Last modified: 16 October 2013
Putting our heads together to help children enjoy & understand nature
Image: RSPB - Jo Hearne
Modern children are divorced from nature. This finding from a new study is alarming conservationists who fear future generations will care less for our environment.
A three-year research project, undertaken by the RSPB, found three-quarters of London children are disconnected from nature. Their understanding and engagement with nature was assessed and was found to be less than ideal.
The report was undertaken as a result of growing concerns over generations of children with little or no contact with the natural world and wildlife, which the RSPB believes is as much a threat to UK nature as climate change. The new study shows there are statistically significant differences between children’s connection to nature at a national level across the UK, as well as between boys and girls, and British urban and rural homes.
Rachel Bragg has been leading the work at the University of Essex. She says; "It’s vital that we understand how a child’s experience of nature influences their feelings of connection to the natural world as this will affect future behaviour towards the environment."
In May, 25 wildlife organisations, including the RSPB, released the groundbreaking State of Nature report, which revealed 60 per cent of the wildlife species studied have declined over recent decades. The charity believes that ensuring young people are connected to nature will mean they develop deeply-held feelings and attitudes towards wildlife and the world we all live in; and as a result will care enough to help save it in the future.
Dr Mike Clarke, RSPB Chief Executive, presented the report to ministers at Westminster and is urging governments and local authorities to adopt this new approach. He says “Millions of people are increasingly worried that today's children have less contact with nature than ever before, but until now there has been no robust scientific attempt to measure and track connection to nature among children in the UK, which means the problem hasn’t been given the attention it deserves.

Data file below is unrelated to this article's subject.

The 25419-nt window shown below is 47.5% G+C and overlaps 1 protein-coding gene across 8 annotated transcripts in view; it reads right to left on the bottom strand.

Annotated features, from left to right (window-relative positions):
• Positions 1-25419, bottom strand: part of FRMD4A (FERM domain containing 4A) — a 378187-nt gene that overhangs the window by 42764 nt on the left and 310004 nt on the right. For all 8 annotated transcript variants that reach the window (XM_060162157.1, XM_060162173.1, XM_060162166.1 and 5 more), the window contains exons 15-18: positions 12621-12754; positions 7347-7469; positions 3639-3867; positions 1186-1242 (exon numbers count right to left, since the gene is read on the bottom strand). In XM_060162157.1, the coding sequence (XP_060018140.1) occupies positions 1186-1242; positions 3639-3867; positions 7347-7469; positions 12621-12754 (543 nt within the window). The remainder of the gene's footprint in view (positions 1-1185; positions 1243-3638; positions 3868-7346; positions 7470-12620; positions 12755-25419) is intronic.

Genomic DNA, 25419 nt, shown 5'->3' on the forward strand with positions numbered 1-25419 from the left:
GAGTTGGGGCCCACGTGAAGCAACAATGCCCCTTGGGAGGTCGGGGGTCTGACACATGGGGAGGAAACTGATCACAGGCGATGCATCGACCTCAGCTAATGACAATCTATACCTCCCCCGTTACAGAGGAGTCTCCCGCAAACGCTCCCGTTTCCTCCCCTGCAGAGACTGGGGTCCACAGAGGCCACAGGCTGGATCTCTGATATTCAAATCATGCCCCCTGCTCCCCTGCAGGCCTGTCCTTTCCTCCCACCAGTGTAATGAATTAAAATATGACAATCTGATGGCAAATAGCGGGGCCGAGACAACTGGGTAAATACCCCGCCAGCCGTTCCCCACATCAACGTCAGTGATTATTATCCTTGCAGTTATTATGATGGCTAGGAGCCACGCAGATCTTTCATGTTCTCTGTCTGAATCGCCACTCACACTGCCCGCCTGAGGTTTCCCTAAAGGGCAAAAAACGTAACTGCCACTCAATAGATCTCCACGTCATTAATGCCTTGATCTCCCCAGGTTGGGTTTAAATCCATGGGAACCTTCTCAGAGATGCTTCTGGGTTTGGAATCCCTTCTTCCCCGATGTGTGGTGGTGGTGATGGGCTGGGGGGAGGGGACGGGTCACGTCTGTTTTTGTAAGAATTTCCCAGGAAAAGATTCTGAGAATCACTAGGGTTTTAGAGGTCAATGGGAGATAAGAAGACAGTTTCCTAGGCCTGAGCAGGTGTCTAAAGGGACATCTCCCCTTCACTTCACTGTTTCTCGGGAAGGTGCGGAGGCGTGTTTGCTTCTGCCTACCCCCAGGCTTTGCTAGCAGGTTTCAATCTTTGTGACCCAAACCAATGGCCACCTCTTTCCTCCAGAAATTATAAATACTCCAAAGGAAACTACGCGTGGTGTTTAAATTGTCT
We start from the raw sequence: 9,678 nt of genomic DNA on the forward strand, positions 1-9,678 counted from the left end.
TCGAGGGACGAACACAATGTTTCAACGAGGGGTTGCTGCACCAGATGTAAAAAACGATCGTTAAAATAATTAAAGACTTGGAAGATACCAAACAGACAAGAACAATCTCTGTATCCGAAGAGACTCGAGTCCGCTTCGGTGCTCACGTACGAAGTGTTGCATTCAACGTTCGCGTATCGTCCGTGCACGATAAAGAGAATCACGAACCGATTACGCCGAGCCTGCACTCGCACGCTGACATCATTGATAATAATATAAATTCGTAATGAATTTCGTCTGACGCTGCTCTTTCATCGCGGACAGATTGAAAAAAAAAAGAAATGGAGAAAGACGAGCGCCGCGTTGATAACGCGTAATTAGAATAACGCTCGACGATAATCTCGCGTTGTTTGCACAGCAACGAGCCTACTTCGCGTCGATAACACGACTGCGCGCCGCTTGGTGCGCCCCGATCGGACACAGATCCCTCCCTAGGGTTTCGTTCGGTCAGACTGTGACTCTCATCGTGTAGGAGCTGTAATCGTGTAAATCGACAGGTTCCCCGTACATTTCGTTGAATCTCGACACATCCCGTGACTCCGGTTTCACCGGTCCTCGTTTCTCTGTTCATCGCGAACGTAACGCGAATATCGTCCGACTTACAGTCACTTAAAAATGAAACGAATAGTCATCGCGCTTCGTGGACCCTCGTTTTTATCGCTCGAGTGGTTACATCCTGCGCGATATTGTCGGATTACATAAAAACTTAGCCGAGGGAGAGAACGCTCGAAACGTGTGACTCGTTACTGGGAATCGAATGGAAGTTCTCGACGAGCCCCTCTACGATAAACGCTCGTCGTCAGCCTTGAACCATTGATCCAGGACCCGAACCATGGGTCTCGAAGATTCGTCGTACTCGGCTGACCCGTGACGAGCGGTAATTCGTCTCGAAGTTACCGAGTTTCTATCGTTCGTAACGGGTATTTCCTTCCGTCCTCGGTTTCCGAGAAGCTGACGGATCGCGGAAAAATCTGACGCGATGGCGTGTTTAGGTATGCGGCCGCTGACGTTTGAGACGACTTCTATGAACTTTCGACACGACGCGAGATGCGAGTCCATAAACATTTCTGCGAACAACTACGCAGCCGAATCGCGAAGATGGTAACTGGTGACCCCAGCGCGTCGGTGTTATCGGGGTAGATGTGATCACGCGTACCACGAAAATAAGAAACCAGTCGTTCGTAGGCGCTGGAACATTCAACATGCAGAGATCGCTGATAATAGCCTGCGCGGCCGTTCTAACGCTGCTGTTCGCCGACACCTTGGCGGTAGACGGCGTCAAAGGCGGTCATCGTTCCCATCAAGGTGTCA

“Nature is in trouble; the recent State of Nature report showed that. We can all take action to put nature back into childhood, to ensure young people have better lives and a better future. We've created a baseline that we and others can use to measure just how connected to nature the UK’s children really are. We are recommending that governments and local authorities take action to increase it through policy and practice decisions.”Andrew Barnett, Director of the Calouste Gulbenkian Foundation in the UK, says: "We are delighted to have supported this groundbreaking study. Robust evidence of children’s connection with nature will be a powerful lever for change."
Over the last decade, a large amount of research has been carried out into the diverse benefits for children of contact with nature and outdoor experiences. These benefits include positive impacts on education, physical health, emotional wellbeing and personal and social skills. Evidence about the impact of an inactive and indoors childhood has grown over the summer with the Chief Executive of the British Heart Foundation calling for a return to the ‘traditional outdoors childhood’.
The RSPB believes everyone, from governments to organisations and individuals, has a role to play in connecting children to nature, which is why it has signed up to The Wild Network; a collaboration between organisations aiming to reverse the trend of children losing touch with the natural world and playing outdoors.
In London, the RSPB is working with partners to increase opportunities for families to connect with nature. Our Wild about Hampstead Heath project is working with local communities and schools to develop new opportunities for natural play and discovery on the Heath. Previous projects have been run in Regent's Park, and east London's Lee Valley.
The kind support of the Calouste Gulbenkian Foundation and the University of Essex made the Connection to Nature report possible.
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